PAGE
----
Saturday, February 4, 2012
It's So Juvenile: 6th Circuit Finds Failure To Disclose Juvenile Adjudication Could Have Violated Brady But Didn't
Ohio Rule of Evidence 609(D) provides that "[e]vidence of juvenile adjudications is not admissible except as provided by statute enacted by the General Assembly." So, let's say that the State fails to disclose that a witness for the prosecution has a juvenile adjudication. Can this failure to disclose form the basis for a Brady violation because the adjudication constitutes material exculpatory evidence? According to the recent opinon of the Sixth Circuit in Wogenstahl v. Mitchell, 2012 WL 310819 (6th Cir. 2012), the answer is "yes."
In Wogenstahl, Jeffrey Wogenstahl was convicted of aggravated murder with death specifications. After he unsuccessfully appealed at the state court level in Ohio, Wogenstahl filed a petition for writ of habeas corpus in federal district court in Ohio. After the district court denied his petition, Wogenstahl appealed to the Sixth Circuit.
One of the grounds for Wogenstahl's petition was that the State violated its obligations under Brady because it failed to disclose that Justin Horn, a witness for the prosecution, had a juvenile adjudication for marijuana trafficking. The State countered that evidence of the adjudication was inadmissible under Ohio Rule of Evidence 609(D), meaning that it could not be material for Brady purposes.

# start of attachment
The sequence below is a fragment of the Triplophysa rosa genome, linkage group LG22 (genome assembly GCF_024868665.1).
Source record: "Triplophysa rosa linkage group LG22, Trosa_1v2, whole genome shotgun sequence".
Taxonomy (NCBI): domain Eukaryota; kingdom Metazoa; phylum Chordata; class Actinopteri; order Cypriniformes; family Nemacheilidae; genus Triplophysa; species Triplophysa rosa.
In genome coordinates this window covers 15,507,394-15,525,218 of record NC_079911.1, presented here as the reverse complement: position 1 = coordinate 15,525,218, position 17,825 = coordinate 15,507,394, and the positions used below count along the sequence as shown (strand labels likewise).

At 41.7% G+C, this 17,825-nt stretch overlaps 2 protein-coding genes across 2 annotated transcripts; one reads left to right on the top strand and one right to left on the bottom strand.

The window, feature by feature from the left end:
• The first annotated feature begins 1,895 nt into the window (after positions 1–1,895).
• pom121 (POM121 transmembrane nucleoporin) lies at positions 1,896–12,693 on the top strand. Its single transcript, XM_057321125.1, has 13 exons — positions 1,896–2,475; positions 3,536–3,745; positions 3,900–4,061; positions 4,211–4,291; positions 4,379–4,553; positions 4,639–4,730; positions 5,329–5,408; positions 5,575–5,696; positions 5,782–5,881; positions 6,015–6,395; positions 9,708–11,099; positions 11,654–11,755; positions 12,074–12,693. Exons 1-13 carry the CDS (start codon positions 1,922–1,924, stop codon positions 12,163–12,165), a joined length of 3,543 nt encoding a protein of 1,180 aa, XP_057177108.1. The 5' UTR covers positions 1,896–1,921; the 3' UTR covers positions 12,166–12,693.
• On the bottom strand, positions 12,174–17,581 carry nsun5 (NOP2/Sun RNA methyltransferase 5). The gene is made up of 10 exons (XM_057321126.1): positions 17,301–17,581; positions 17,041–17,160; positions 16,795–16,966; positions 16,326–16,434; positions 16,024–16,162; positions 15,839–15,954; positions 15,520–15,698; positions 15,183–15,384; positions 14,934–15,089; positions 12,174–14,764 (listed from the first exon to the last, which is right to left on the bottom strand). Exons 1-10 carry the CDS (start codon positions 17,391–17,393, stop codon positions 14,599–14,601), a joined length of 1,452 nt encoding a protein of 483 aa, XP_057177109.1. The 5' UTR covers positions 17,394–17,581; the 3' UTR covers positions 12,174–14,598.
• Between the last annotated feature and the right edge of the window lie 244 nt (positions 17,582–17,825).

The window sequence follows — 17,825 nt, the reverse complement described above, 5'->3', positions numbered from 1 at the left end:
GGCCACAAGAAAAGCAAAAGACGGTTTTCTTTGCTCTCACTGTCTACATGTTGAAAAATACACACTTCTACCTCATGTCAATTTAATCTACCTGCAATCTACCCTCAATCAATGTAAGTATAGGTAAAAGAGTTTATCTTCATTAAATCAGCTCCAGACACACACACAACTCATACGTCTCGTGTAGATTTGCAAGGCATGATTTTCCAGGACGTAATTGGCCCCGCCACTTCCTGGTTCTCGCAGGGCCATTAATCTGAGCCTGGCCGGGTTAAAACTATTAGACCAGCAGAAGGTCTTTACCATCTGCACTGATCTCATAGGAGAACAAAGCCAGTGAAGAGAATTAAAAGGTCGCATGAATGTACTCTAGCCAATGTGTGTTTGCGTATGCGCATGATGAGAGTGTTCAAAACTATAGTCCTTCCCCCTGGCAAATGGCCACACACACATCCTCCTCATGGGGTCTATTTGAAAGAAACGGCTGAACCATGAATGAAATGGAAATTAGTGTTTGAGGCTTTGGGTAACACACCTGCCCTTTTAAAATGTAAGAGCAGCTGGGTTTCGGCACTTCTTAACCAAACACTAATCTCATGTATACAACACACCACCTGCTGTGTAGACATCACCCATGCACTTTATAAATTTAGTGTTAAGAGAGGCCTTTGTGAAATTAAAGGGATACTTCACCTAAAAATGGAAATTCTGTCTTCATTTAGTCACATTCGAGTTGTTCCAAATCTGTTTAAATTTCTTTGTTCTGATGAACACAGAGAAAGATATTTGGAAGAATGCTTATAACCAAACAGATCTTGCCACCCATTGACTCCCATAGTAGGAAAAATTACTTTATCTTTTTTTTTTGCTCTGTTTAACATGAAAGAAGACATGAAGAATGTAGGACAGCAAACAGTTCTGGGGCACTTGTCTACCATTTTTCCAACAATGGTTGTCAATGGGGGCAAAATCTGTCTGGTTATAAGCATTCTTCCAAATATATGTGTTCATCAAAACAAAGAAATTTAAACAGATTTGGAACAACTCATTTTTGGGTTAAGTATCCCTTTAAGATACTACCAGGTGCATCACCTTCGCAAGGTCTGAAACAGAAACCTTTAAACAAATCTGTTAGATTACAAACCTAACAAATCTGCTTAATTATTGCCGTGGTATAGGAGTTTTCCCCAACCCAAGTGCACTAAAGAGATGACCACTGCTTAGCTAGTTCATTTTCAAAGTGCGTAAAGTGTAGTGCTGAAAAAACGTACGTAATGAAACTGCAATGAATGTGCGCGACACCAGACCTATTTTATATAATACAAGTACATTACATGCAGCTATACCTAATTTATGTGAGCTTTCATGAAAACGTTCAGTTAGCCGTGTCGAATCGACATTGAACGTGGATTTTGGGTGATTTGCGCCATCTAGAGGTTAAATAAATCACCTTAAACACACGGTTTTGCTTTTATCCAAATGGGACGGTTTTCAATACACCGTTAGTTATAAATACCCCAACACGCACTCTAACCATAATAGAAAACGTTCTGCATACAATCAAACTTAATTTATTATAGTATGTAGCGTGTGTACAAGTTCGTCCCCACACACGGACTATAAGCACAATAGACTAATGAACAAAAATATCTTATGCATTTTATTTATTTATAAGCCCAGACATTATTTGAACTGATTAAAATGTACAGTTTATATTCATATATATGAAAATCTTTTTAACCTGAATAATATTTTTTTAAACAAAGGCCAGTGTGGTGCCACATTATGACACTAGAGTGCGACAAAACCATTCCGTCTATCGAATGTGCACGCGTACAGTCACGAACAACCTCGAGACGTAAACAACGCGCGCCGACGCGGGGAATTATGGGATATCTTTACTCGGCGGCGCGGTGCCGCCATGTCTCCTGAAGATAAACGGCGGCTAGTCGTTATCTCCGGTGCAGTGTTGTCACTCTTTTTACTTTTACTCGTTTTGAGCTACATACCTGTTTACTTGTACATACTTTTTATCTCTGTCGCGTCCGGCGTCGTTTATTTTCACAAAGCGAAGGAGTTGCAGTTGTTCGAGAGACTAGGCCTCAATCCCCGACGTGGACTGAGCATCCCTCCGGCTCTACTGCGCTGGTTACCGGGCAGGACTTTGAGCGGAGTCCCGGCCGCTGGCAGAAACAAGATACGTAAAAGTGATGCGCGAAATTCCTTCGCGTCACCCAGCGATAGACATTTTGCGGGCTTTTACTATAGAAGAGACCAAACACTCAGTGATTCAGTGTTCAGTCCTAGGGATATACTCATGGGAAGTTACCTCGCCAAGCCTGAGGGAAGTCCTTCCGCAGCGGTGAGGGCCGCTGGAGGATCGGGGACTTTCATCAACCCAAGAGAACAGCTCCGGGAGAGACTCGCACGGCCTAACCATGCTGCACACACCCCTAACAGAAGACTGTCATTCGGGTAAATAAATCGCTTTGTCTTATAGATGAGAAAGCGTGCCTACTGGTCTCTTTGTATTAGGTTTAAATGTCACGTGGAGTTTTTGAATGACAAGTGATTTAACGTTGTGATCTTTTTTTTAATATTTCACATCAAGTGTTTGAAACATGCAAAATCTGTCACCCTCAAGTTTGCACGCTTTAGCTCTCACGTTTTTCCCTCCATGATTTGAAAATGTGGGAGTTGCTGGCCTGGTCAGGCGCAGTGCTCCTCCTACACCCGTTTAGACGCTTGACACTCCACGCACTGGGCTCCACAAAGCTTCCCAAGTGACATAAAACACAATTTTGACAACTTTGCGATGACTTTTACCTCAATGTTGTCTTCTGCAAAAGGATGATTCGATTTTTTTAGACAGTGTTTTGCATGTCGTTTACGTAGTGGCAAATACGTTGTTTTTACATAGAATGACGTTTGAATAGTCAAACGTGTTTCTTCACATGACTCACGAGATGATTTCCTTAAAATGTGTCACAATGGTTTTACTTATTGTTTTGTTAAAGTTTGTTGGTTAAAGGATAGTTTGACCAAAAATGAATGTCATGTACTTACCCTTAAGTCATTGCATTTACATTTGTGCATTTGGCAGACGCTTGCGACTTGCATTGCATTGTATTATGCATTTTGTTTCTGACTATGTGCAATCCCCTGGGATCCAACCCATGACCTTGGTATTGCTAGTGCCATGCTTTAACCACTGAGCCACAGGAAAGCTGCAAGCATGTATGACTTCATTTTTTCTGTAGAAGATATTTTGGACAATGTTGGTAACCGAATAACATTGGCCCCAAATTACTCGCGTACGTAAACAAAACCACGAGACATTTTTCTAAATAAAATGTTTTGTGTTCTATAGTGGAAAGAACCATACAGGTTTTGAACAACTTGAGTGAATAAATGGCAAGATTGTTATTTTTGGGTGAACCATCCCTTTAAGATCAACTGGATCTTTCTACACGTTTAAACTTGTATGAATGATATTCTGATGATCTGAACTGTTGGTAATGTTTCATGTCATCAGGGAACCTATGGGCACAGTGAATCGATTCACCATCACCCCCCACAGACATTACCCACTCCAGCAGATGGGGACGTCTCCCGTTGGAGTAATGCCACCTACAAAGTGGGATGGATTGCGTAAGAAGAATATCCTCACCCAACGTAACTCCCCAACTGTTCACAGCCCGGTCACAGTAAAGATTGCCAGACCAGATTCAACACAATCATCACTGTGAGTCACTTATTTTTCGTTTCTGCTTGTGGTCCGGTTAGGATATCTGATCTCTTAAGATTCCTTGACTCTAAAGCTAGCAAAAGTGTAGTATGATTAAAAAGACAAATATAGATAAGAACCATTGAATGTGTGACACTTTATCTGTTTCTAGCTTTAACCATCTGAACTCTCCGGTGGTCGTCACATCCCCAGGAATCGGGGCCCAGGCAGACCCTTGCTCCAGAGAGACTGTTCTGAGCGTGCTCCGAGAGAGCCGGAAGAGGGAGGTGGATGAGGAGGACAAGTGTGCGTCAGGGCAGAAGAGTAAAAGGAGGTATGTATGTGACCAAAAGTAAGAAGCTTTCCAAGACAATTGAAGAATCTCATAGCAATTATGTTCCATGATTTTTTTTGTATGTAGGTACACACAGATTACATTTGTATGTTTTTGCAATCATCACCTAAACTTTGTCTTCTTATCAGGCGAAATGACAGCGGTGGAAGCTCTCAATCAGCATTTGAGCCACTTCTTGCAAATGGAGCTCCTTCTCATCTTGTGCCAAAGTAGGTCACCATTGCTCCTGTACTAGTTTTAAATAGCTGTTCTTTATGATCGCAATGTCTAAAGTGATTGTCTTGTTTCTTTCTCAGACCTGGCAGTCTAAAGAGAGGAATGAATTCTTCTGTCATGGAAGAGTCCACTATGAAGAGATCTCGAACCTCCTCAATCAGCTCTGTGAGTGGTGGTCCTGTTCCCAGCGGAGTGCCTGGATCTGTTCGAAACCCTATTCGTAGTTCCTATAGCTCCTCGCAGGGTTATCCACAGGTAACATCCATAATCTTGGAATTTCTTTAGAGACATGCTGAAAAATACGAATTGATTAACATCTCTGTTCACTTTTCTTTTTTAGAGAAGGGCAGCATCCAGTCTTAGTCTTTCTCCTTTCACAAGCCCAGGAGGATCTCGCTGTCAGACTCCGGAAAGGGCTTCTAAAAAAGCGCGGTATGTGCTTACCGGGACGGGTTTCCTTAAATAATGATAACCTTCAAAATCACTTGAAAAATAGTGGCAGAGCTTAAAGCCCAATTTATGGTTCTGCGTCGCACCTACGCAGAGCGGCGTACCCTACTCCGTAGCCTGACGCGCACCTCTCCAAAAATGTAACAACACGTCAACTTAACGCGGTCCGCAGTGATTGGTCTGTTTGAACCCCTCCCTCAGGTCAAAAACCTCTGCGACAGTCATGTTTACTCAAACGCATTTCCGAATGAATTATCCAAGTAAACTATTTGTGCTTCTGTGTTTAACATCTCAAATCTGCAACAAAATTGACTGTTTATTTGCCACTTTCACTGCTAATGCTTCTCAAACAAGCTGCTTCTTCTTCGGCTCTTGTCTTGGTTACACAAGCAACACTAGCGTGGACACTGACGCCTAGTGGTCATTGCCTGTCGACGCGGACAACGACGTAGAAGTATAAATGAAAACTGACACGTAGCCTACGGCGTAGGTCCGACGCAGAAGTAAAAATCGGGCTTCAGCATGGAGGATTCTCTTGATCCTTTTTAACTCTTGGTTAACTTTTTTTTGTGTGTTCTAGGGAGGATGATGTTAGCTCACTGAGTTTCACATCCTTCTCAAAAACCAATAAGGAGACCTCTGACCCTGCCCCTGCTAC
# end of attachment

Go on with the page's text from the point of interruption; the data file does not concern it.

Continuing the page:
The Sixth Circuit, being one of the courts that holds that inadmissible evidence can never be material for Brady purposes, agreed with the State's argument in theory but found that evidence of the adjudication could have been admissible. According to the court,
Under Ohio's evidence rules, "[e]vidence of juvenile adjudications is not admissible except as provided by statute enacted by the General Assembly."...."Where the submission of the juvenile adjudication is done merely to disclose that the adjudication exists in order to denigrate the juvenile's general credibility, the juvenile adjudication is inadmissible."...However, "juvenile adjudications may be said to contradict or impeach specific testimony of a witness as opposed to a general attack on the [witness's] credibility."...Because Horn's marijuana trafficking adjudication was directly relevant to Wogenstahl's account of his visit to Garrett's apartment, the adjudication was likely admissible under Ohio law.
Nonetheless, the Sixth Circuit still found that evidence of the juvenile adjudication was not material and thus agreed with the denial of Wogenstahl's petition.